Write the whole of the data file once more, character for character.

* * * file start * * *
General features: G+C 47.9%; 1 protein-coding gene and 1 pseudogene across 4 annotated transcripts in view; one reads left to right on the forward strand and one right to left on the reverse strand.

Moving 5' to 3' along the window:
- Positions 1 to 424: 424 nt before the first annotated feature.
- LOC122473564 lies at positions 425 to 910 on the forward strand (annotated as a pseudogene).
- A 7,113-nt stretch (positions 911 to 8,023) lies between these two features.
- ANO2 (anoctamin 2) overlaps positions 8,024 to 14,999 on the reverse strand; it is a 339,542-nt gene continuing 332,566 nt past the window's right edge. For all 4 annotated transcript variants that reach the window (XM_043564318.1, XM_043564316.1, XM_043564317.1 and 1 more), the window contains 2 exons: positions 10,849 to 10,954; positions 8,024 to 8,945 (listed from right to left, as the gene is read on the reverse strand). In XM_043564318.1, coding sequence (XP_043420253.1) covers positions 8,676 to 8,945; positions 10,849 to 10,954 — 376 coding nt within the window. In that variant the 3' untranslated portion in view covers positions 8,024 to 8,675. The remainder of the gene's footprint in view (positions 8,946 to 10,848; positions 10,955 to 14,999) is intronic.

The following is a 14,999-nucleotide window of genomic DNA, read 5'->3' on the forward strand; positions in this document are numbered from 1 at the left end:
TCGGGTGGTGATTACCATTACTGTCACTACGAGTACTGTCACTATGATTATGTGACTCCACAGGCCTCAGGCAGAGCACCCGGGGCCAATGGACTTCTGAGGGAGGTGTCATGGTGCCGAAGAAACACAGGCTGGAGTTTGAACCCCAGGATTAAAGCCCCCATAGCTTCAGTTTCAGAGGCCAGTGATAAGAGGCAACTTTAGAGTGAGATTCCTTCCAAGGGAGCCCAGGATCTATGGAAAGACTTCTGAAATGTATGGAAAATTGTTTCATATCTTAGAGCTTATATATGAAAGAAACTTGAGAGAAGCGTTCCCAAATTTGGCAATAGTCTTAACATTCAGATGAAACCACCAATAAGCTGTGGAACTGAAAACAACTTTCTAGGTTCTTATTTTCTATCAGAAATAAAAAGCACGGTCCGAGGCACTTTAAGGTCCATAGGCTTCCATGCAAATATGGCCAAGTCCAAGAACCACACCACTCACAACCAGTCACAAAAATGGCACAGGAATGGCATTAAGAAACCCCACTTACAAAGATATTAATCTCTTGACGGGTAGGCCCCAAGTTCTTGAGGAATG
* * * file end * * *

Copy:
General features: G+C 47.9%; 1 protein-coding gene and 1 pseudogene across 4 annotated transcripts in view; one reads left to right on the forward strand and one right to left on the reverse strand.

Moving 5' to 3' along the window:
- Positions 1 to 424: 424 nt before the first annotated feature.
- LOC122473564 lies at positions 425 to 910 on the forward strand (annotated as a pseudogene).
- A 7,113-nt stretch (positions 911 to 8,023) lies between these two features.
- ANO2 (anoctamin 2) overlaps positions 8,024 to 14,999 on the reverse strand; it is a 339,542-nt gene continuing 332,566 nt past the window's right edge. For all 4 annotated transcript variants that reach the window (XM_043564318.1, XM_043564316.1, XM_043564317.1 and 1 more), the window contains 2 exons: positions 10,849 to 10,954; positions 8,024 to 8,945 (listed from right to left, as the gene is read on the reverse strand). In XM_043564318.1, coding sequence (XP_043420253.1) covers positions 8,676 to 8,945; positions 10,849 to 10,954 — 376 coding nt within the window. In that variant the 3' untranslated portion in view covers positions 8,024 to 8,675. The remainder of the gene's footprint in view (positions 8,946 to 10,848; positions 10,955 to 14,999) is intronic.

The following is a 14,999-nucleotide window of genomic DNA, read 5'->3' on the forward strand; positions in this document are numbered from 1 at the left end:
TCGGGTGGTGATTACCATTACTGTCACTACGAGTACTGTCACTATGATTATGTGACTCCACAGGCCTCAGGCAGAGCACCCGGGGCCAATGGACTTCTGAGGGAGGTGTCATGGTGCCGAAGAAACACAGGCTGGAGTTTGAACCCCAGGATTAAAGCCCCCATAGCTTCAGTTTCAGAGGCCAGTGATAAGAGGCAACTTTAGAGTGAGATTCCTTCCAAGGGAGCCCAGGATCTATGGAAAGACTTCTGAAATGTATGGAAAATTGTTTCATATCTTAGAGCTTATATATGAAAGAAACTTGAGAGAAGCGTTCCCAAATTTGGCAATAGTCTTAACATTCAGATGAAACCACCAATAAGCTGTGGAACTGAAAACAACTTTCTAGGTTCTTATTTTCTATCAGAAATAAAAAGCACGGTCCGAGGCACTTTAAGGTCCATAGGCTTCCATGCAAATATGGCCAAGTCCAAGAACCACACCACTCACAACCAGTCACAAAAATGGCACAGGAATGGCATTAAGAAACCCCACTTACAAAGATATTAATCTCTTGACGGGTAGGCCCCAAGTTCTTGAGGAATG